Acosta Raul

Kunsmiller Creative Arts Academy | Denver, CO | 11th Grade

Inspirational Family Member
My Mother

 I turned 18 in 2005 and was eligible to vote then, however, my first time voting didn’t occur until 2008. The recession had just begun so it was a stressful time for our nation. There was an immense fear of terrorist attacks. Unfortunately, for anyone who “looked Middle Eastern” the fear of harassment and violence intensified. I can’t say that has changed to this day, unfortunately.

This goes back to when women couldn't vote because in the recession they could have cancelled the contract and nothing would have mattered. During this time it seemed like a lot of division was happening between the republicans and democrats. Either you were on Obama’s side or you weren’t. There was no middle ground. Regrettably, as a young adult I wasn’t really paying attention to what was happening globally. I can only recollect what was happening nationally, from my perspective.  As I’ve gotten older, the importance of voting has also grown. I’ve learned and experienced the detrimental effects corporate money has had on politics and the future of this nation. Researching which corporations have donated money to individuals running for office has become just as important to me as the right to vote. If women didn't have the right to vote everything would be different. For example, a nation that treats any human as a second-class citizen is divesting itself. The more diversity and inclusion you create the more effective you will become at solving and managing the ongoing issues a nation will face. To ignore half of a nation’s population would be foolish, as it is to ignore the most vulnerable populations. Real progress, as a nation, will never be made by doing this. This country has a history of strategically oppressing the vote and power of minorities, women, and those living in poverty. I hope that continues to change for the better, in my lifetime.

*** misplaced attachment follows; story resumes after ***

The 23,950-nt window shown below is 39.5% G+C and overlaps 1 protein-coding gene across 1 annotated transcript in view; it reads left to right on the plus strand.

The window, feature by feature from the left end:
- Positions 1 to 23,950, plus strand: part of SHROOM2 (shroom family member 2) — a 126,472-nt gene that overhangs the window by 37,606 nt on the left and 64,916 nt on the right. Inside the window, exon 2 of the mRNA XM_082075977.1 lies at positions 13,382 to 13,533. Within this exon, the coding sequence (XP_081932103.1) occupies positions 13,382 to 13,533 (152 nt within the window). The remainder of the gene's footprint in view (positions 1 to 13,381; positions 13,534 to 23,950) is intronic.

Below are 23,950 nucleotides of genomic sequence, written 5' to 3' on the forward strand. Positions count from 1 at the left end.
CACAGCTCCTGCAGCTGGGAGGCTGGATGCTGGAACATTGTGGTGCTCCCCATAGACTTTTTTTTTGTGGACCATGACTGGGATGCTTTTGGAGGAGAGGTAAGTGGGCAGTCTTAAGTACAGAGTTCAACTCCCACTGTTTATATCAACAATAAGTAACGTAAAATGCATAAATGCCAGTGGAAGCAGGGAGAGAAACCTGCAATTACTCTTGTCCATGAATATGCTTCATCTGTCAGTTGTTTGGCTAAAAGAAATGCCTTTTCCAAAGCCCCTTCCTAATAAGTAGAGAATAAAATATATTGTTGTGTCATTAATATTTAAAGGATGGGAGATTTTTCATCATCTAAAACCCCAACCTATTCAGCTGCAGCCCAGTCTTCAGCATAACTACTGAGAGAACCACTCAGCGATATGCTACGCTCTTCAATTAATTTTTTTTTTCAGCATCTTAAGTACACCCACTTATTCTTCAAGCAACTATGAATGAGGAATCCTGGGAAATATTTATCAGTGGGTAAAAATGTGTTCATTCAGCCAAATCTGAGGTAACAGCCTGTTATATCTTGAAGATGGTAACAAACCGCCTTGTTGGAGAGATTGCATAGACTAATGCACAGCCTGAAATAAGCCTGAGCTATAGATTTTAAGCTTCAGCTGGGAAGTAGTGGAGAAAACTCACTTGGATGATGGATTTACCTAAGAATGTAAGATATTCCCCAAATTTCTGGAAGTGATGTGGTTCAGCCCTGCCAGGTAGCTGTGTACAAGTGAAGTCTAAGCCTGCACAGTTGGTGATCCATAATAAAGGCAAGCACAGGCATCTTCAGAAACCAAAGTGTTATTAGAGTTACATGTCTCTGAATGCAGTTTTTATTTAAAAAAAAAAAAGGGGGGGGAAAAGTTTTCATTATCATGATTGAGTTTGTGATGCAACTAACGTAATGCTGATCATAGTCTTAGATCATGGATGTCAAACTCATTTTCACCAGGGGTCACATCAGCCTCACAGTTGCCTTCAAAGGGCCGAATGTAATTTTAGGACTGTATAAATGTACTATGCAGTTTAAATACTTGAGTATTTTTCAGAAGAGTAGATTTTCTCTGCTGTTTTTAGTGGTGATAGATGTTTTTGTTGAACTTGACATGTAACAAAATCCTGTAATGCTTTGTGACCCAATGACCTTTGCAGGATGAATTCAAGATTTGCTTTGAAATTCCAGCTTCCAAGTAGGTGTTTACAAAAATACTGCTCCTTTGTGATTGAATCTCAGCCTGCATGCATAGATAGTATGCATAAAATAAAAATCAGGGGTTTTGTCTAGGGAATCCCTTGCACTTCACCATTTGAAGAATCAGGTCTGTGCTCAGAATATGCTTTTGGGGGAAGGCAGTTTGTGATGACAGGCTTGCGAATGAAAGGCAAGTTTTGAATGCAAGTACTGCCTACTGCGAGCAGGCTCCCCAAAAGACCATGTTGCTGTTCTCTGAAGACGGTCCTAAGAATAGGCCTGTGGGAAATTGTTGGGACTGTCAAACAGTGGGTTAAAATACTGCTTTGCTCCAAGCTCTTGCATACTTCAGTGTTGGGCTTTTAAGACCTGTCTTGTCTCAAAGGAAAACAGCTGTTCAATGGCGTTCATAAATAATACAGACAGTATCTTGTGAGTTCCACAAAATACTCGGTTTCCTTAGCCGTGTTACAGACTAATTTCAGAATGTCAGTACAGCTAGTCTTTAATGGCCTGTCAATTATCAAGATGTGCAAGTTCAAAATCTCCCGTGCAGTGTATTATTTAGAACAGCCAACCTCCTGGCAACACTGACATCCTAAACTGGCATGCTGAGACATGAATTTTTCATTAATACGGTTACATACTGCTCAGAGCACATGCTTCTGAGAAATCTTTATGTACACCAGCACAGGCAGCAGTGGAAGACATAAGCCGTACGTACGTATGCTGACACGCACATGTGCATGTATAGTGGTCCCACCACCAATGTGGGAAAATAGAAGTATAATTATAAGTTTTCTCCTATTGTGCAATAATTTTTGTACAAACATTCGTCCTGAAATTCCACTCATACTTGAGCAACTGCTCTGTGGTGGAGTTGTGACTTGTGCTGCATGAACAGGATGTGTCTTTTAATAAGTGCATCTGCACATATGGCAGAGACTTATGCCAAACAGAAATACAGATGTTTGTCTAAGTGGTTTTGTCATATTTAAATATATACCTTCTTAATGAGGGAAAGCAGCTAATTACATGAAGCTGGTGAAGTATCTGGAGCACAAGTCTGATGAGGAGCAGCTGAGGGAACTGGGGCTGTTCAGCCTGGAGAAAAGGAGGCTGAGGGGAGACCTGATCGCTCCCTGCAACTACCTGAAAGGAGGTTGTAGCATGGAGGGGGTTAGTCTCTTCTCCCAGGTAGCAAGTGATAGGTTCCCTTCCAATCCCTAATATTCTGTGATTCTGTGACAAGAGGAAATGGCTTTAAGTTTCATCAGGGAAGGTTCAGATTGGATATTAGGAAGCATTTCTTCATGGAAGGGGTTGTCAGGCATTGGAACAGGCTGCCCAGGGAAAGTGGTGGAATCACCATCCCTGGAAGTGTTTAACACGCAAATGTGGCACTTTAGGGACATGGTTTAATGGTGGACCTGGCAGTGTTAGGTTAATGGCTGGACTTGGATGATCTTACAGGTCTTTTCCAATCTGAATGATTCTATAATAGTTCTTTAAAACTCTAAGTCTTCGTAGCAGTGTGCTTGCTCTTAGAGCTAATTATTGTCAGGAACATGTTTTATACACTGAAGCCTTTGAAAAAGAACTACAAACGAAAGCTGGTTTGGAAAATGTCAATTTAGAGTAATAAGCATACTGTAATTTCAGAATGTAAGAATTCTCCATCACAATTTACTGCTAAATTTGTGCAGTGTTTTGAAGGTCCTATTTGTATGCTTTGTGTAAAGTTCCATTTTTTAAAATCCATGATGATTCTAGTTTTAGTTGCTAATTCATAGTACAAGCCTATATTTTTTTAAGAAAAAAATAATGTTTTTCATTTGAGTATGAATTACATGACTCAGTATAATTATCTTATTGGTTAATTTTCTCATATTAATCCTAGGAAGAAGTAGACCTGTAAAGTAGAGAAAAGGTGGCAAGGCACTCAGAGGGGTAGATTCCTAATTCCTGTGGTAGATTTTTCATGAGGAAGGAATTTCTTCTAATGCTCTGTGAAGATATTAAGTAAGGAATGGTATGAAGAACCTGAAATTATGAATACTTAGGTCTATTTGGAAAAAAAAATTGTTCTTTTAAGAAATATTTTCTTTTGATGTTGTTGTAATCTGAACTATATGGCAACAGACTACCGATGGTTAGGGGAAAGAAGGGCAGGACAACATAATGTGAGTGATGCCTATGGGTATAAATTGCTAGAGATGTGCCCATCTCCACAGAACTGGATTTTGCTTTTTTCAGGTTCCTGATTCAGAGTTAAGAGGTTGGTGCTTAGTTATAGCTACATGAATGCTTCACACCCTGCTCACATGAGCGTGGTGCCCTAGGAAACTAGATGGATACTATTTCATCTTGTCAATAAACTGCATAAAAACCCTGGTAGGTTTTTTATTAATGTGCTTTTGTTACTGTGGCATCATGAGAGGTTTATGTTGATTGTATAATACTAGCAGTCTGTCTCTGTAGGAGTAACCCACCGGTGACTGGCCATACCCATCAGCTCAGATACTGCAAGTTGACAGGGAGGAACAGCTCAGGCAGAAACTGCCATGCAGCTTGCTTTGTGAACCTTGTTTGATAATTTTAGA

Historical Figure I Admire
Susan B. Anthony

Mixed Media Drawing

What the Project Means to Me

Reflecting back on the interview and the research it seemed like women would always be feeling lesser than or discriminated against.  An example is that in the family interview my aunty stated that “Unfortunately, for anyone who “looked middle eastern” the fear of harassment and violence intensified.” That connects to back then because men only had a say and no one else, which was discrimination. For example, men were the only ones allowed to vote, which means that half of the world population was dead to the government. This leads to should voting matter for all humans? I believe that yes, because if today's world would only be controlled by men everything would be different. For example, women would get less pay but with harder jobs and wouldn’t have a say on issues important to them. Also women would not be able to own their own property if this amendment hadn’t passed.

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